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Woodturners Show Small Scale Fine-Grain Wood Turning Projects on a Lathe
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Small pieces turned on a lathe Small bits of wood can be incredibly difficult to turn into a piece of art on your lathe, but some woodworkers have mastered this extremely delicate technique.

Size matters: large turnings command attention; small objects draw the viewer in to hold and to touch. The limitation presented to these four woodturners was to create one or more small objects from a piece of wood measuring 2" x 2" x 4".

The creations of Ed Kelle, Bonnie Klein, Joe Seltzer and Jennifer Shirley have a presence that goes way beyond their size. Yes, size matters, but so do design and execution.

Many of these tiny objects were made using standard-size lathes; however, for those who have space limitations, a miniature lathe, a few tools and something to sharpen with are all that are needed. Well, wood’s required, of course, and I’ve found there’s plenty of that lying around everyone’s shop: those precious scraps that are too good to burn, yet not large enough for major projects. In fact, even though I offered to supply everyone with wood, three of the turners selected pieces from their own stash.

Small-scale turning can open a wide range of possibilities for individuals who need to sit while working; for snow birds who travel; and for young children just learning to turn.

Most small turnings require the use of miniature or small-scale turning tools. But don’t worry, they’re easily available through woodturning catalogs and at woodworking stores. When it comes to tiny turnings, it’s helpful to select a fine-grained wood. Excellent fine-grained species are boxwood, dogwood, pear, persimmon, holly, hard maple and many of the exotics. But don’t forget to consider the branches of larger trees. For example, if I want to use ash wood for a small turning, I might harvest a small branch from a large tree. The growth rings will be closer together and finer-grained, helpful for small-scale turnings.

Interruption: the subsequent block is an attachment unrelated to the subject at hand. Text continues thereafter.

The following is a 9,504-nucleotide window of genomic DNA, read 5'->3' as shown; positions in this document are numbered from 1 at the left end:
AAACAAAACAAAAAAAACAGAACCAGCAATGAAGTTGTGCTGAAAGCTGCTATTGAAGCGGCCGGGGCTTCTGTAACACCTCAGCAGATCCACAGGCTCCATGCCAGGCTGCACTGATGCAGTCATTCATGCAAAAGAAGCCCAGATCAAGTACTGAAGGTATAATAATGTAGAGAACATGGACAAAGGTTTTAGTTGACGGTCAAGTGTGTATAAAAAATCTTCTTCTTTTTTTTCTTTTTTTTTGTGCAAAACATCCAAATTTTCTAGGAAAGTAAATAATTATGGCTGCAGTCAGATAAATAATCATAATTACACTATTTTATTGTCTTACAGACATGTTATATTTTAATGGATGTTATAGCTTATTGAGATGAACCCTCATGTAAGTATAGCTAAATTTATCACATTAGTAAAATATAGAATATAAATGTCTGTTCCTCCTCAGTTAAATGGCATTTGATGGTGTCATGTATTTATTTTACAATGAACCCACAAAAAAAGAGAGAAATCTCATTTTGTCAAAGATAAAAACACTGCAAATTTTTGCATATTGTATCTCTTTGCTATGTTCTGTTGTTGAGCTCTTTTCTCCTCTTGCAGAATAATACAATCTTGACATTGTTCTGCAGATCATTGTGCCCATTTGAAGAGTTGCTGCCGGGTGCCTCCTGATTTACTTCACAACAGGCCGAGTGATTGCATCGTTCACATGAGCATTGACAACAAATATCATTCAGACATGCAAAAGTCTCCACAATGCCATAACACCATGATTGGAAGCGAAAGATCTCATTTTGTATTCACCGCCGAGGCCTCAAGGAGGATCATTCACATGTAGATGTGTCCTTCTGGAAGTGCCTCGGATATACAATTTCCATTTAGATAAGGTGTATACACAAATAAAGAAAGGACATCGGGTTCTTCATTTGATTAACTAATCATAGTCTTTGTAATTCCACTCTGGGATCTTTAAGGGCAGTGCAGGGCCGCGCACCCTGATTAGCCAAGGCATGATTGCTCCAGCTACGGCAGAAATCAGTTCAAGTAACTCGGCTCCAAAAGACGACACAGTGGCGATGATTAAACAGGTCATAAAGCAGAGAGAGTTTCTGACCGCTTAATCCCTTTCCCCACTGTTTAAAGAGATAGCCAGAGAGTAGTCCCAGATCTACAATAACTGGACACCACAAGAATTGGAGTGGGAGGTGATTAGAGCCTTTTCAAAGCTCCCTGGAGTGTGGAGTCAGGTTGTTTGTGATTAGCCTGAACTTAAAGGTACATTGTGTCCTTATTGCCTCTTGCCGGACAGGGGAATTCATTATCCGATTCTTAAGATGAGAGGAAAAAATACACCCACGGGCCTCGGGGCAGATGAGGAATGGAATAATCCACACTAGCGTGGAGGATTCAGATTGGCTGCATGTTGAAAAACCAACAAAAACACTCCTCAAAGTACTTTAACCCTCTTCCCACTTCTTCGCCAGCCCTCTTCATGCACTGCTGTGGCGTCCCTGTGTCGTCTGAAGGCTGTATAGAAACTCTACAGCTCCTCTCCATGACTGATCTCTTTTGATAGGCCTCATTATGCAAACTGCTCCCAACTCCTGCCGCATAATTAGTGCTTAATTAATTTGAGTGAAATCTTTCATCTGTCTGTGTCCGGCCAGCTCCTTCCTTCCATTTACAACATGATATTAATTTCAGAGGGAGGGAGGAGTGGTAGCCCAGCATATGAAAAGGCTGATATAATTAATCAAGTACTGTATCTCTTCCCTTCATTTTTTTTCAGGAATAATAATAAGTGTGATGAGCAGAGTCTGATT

The ability to see well is of paramount importance. I recommend those magnifying lenses that fit on a person’s head. They’re sort of like wearing a pair of reading glasses, but easier to use when working at both medium and close distances. They’re a standard fashion accessory for Bonnie, as well as for many other turners! I have my own pair.

Ed Kelle
Jennifer Shirley
Joe Seltzer
Bonnie Klein

posted on October 1, 2008 by Betty Scarpino
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2 thoughts on “Woodturners Show Small Scale Fine-Grain Wood Turning Projects on a Lathe”

  • Maarten Meerman

    Small woodturning is fun, we need more of it. It can be done on a small budget and in a much smaller space than a regular lathe. I use various small pieces of wood, mainly ebony, Lignum Vitae, birch, and dogwood. Ebony is the only one that I can reliably turn to 0.001" by hand, most other woods give up long before that.

  • William Shinn

    Just purchased a jet wood turning lathe. I'm retired and wanting to start a fun hobby

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